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Pixel Club: Connecting Existing Pieces of Evidence in Time and Space for Understanding Real-World Events
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Anderson Rocha (University of Campinas, SP - Brazil)
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Sunday, 10.3.2019, 14:30
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Electrical Eng. Building 1061
In this talk, we will discuss problems associated with synchronizing specific events in space and time (X-coherence), fact-checking, and mining persons, objects and contents of interest from various and heterogeneous sources including — but not limited to — the internet, social media and surveillance imagery. For that, we seek to harness information from various media sources and synchronize the multiple textual and visual information pieces around the position of an event or object as well as order them so as to allow a better understanding about what happened before, during, and shortly after the event. After automatically organizing the data and understanding the order of the facts, we can devise and deploy solutions for mining persons or objects of interest for suspect analysis/tracking, fact-checking, or even understanding the nature of the said event. Our objective is to use the developed solutions to help us answering the four most important questions in forensics regarding an event: “who,” “in what circumstances,” “why,” and “how,” thus identifying the characteristics and circumstances in which an event has taken place.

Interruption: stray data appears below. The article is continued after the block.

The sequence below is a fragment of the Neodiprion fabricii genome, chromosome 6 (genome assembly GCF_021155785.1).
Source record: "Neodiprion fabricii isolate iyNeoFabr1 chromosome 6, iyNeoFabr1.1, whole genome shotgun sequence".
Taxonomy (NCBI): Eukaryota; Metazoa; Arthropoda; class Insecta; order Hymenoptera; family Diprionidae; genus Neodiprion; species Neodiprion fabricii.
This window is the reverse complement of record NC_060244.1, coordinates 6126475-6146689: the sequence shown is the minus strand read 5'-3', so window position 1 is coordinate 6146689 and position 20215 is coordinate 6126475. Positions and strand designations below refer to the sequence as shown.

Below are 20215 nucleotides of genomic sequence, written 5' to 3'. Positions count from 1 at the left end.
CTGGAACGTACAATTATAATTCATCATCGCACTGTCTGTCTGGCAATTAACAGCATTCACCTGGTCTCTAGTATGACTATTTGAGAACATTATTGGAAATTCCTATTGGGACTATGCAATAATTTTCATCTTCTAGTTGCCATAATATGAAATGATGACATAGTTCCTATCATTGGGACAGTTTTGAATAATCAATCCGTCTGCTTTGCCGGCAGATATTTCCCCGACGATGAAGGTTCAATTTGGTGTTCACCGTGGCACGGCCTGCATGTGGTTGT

Nano-bio: Anderson Rocha is an associate professor at the Institute of Computing, University of Campinas (Unicamp), Brazil. His main interests include Digital Forensics, Reasoning for Complex Data and Machine Intelligence. He is an elected affiliate member of the Brazilian Academy of Sciences (ABC) and the Brazilian Academy of Forensic Sciences (ABC). He is a two-term elected member of the IEEE Information Forensics and Security Technical Committee (IFS-TC) and, in December 2017, he has been elected vice-chair of this committee for the 2018 term. He is a Microsoft Research and a Google Research Faculty Fellow. In addition, in 2016, he has been awarded the Tan Chin Tuan (TCT/Singapore) Fellowship. He has been the principal investigator of a number of research projects in partnership with public funding agencies in Brazil and abroad as well as national and multi-national companies having already deposited and licensed several patents. Since April 2017, he has been the Associate Director of the Institute of Computing, University of Campinas (Unicamp).
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